3. Method Validation

Determination of total AQs content is measured at maximum absorbance wavelength (220 nm) in Figure 2. Triplicate runs were carried out for each partitioning experiment for accuracy (Table 1). The method was calibrated by analyzing five standard samples with known amount of 1,8-dihydroxyanthraquinone in the range 0.0066 - 0.0350 μg·mL−1. The linear regression equationy = 27.7x + 0.0057 was constructed by plotting the absorbance (A) as a function of the pure AQs concentration (c) with a correlation coefficient of r = 0.9996 and the relative standard deviation (RSD) of 2.4%. Limit of detection (LOD) is the lowest analyte concentration that could be detectable above the noise level of the system, was measured generally three times the standard deviations of the blank (S/N > 3.3). The LOD was defined as the formula,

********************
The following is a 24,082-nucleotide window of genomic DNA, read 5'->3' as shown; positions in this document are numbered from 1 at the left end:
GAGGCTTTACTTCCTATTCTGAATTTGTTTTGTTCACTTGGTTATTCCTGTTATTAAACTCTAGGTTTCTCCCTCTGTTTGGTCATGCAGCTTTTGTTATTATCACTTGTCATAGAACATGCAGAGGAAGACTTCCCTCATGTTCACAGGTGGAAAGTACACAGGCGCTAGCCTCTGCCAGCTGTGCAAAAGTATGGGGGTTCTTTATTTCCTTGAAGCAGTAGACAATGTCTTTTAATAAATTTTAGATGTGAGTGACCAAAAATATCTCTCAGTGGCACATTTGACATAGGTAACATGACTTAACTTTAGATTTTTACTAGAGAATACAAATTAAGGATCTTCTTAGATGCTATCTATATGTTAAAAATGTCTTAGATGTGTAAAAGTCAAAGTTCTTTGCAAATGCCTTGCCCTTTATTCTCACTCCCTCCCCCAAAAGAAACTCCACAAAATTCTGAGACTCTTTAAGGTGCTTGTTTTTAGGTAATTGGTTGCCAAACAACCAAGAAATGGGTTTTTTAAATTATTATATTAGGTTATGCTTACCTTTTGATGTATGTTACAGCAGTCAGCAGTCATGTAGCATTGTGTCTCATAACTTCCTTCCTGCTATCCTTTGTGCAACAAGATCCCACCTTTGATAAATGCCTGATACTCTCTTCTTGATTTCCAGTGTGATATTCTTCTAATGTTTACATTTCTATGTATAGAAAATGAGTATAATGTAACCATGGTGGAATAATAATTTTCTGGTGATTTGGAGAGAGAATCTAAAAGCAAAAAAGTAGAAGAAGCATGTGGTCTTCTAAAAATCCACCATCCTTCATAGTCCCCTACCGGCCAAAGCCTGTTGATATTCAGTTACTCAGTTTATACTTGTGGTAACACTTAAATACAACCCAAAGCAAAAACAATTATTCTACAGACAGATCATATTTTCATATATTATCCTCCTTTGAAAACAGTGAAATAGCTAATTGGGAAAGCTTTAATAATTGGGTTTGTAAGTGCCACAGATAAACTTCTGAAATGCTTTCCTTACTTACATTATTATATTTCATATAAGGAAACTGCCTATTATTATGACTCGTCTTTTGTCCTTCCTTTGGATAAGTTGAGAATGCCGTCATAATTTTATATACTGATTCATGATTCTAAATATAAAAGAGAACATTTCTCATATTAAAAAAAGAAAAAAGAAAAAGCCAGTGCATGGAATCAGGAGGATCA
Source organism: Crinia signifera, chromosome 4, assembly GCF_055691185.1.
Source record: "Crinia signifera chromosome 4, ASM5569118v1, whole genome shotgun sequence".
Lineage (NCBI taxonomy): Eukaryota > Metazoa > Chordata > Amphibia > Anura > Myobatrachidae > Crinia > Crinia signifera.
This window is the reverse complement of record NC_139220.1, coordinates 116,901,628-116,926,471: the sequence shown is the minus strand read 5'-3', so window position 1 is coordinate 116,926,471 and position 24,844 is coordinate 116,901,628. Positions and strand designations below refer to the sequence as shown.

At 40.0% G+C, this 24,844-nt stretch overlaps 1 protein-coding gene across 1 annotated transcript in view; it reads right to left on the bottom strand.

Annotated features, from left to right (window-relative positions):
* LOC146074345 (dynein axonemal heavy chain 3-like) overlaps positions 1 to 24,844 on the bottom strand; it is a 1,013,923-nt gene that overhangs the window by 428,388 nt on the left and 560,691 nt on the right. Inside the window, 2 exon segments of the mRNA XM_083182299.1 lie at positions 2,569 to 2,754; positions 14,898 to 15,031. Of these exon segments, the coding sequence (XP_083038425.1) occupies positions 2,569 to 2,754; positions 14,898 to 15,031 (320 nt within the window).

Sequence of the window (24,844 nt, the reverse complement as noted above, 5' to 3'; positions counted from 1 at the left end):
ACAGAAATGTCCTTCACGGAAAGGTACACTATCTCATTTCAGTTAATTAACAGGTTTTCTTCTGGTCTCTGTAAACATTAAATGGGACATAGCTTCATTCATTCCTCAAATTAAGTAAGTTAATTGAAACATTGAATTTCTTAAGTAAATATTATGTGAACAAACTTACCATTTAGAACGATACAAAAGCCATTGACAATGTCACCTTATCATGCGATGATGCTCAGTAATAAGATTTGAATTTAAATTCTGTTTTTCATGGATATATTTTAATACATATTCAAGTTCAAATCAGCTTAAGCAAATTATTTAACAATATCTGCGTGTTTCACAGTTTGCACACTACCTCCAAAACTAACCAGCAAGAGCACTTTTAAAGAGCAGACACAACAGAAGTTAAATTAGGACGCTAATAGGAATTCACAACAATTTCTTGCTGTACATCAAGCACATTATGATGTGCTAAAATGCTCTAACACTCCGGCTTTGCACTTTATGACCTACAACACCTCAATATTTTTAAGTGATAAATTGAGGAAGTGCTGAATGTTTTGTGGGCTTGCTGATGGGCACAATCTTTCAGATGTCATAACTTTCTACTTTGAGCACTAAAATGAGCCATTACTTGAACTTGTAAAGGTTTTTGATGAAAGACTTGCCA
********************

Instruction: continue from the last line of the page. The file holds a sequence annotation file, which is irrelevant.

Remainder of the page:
where DL, σ and S are limit of detection, the standard deviation of the response and the slope of the calibration curve respectively.

The linear regressions and correlative coefficients were determined based on the calibration curves. The real concentrations were derived from the standard curves and used to calculate the standard deviation (SD) and coefficient of variation (CV), which were used as indexes for the precision and relative error for accuracy, respectively. The LOD determination of total AQs concentration was 0.0038 μg·mL−1. The HPLC data for the reference standards and samples are shown in Figure 3. This study attempted to establish an HPLC method for simultaneous determination of the aloin and aloe-emodin contents in aloe-extracts and aloe-containing lotion and syrups. HPLC chromatograms of aloin and aloe-emodin in aloe-containing products and standards are shown in Figure 3. For simultaneous analysis of two ingredients with different polarities, an isocratic elution analysis system was used. These three compounds were well resolved within 30 min. The retention time of Aloins A and B was observed at 9.4 and 10.9 min respectively. While recording Aloe vera plant extract, these Aloins A and B values are slightly red shifted and appeared at retention